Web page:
You do not need to send this evidence for funding purposes, but you should keep this evidence for your school records.
Applying for ESOL funding for new students
Use this form if your school did not receive ESOL funding in the last funding round.
Download the ESOL funding application form and save onto your computer.
Enter all new students’ details and ELLP assessment scores into the ESOL funding application form. Include each student’s NSN (national student number).
Use the standard names for country of birth, ethnicity and first language.
If you received ESOL funding in the last round, add new students to your current status list document using the tabs labelled: New NZ-Born, new migrant and new former refugee.
Applying for existing ESOL funded students
To apply for funding for existing students, update the status list which was sent to your school after the last funding round.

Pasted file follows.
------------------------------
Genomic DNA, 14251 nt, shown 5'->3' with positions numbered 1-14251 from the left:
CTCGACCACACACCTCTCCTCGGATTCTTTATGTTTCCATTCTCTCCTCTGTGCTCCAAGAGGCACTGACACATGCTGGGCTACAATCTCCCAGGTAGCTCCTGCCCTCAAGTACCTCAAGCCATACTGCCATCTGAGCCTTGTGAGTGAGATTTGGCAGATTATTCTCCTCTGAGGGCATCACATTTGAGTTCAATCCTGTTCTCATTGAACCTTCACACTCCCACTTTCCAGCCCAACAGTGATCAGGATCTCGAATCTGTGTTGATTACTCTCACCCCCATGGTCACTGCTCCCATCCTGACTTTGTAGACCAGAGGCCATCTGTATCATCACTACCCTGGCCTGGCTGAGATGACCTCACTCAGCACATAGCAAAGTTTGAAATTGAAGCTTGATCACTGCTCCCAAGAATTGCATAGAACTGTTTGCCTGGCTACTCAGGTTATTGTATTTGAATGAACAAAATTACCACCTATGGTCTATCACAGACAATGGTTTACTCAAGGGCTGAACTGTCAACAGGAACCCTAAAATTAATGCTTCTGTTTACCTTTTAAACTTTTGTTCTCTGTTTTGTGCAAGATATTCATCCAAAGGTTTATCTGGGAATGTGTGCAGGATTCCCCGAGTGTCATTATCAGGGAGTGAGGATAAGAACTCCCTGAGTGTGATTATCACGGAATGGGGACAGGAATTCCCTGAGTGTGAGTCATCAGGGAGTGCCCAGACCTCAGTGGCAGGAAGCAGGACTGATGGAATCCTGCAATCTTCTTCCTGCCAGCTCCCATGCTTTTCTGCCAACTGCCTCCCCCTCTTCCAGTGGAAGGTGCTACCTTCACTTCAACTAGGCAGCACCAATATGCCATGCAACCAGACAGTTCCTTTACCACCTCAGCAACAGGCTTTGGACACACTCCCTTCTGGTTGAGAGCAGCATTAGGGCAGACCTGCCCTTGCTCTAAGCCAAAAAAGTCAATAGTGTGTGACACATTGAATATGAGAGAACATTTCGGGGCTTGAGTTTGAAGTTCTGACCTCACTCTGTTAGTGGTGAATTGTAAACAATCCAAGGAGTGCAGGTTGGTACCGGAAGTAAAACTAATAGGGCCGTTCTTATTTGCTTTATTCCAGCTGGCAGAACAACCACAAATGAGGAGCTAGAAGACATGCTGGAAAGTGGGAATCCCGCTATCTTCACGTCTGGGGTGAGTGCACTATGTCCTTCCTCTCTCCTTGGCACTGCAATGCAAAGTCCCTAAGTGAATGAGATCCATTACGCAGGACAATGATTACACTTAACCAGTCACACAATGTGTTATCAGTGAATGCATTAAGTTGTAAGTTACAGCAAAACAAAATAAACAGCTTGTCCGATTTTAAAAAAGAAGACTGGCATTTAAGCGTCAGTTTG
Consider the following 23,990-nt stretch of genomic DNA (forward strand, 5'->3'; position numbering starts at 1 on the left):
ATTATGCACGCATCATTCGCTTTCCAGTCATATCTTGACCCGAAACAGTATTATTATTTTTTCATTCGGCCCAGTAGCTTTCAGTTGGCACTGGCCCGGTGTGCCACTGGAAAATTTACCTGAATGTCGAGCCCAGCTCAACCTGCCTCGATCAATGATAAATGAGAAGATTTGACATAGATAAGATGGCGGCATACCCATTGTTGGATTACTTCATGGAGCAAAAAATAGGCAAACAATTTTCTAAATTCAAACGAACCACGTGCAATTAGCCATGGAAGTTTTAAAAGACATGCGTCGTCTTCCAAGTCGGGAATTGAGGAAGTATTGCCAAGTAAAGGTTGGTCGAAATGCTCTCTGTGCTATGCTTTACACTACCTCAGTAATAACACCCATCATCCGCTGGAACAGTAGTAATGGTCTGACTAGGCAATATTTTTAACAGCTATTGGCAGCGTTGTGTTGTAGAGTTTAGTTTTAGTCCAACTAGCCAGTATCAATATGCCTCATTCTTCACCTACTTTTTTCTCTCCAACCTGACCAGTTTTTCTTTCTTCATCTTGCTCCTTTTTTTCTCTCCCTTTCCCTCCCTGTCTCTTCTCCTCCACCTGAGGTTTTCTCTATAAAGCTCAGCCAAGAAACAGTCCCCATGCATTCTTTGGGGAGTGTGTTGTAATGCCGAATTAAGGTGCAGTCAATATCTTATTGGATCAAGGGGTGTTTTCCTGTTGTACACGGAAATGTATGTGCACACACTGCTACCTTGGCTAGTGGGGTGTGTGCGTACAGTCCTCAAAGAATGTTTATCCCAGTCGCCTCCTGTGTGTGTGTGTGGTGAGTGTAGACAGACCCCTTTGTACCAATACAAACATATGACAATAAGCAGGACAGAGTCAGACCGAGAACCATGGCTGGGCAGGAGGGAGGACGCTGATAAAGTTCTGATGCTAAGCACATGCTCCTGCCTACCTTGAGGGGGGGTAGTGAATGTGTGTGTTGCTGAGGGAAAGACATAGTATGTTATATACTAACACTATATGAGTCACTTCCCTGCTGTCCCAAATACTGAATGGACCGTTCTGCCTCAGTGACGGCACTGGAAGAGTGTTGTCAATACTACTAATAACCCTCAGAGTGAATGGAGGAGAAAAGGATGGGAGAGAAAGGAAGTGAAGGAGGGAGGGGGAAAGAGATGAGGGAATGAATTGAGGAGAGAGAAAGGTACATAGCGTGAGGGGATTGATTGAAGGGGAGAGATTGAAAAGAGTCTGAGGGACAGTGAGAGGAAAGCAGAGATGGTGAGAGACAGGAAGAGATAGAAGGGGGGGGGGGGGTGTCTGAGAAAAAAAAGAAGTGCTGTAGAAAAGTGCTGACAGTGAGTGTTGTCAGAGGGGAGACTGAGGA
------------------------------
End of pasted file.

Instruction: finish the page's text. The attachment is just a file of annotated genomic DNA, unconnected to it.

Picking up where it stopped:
If you have not received your most recent status list or you have misplaced it, email: firstname.lastname@example.org
Follow the instructions included in the status list document.
Submit your application
Save the completed application on your computer.
Email the application in the Excel format by the closing date to: email@example.com
Don't submit PDF or paper versions.
Copy your Principal into the email when you submit the ESOL funding application.
We'll inform your school of the ESOL funding allocation and send an updated status list of the funded students approximately 6-7 weeks after applications close.
Your school must update each ESOL funded student’s record of progress every six months.
Keep all the records relating to a student’s ESOL funding and assessments, as these may be needed for our verification. If an ESOL-funded student leaves your school, make sure all these records go with their file to their new school.
Every three years, an ESOL verifier will visit or phone your school to discuss:
- how you identify eligible students and assess their learning needs
- the support programmes your school provides
- the assessment records that support the funding application.
They'll also help you with information about ESOL resources and training available.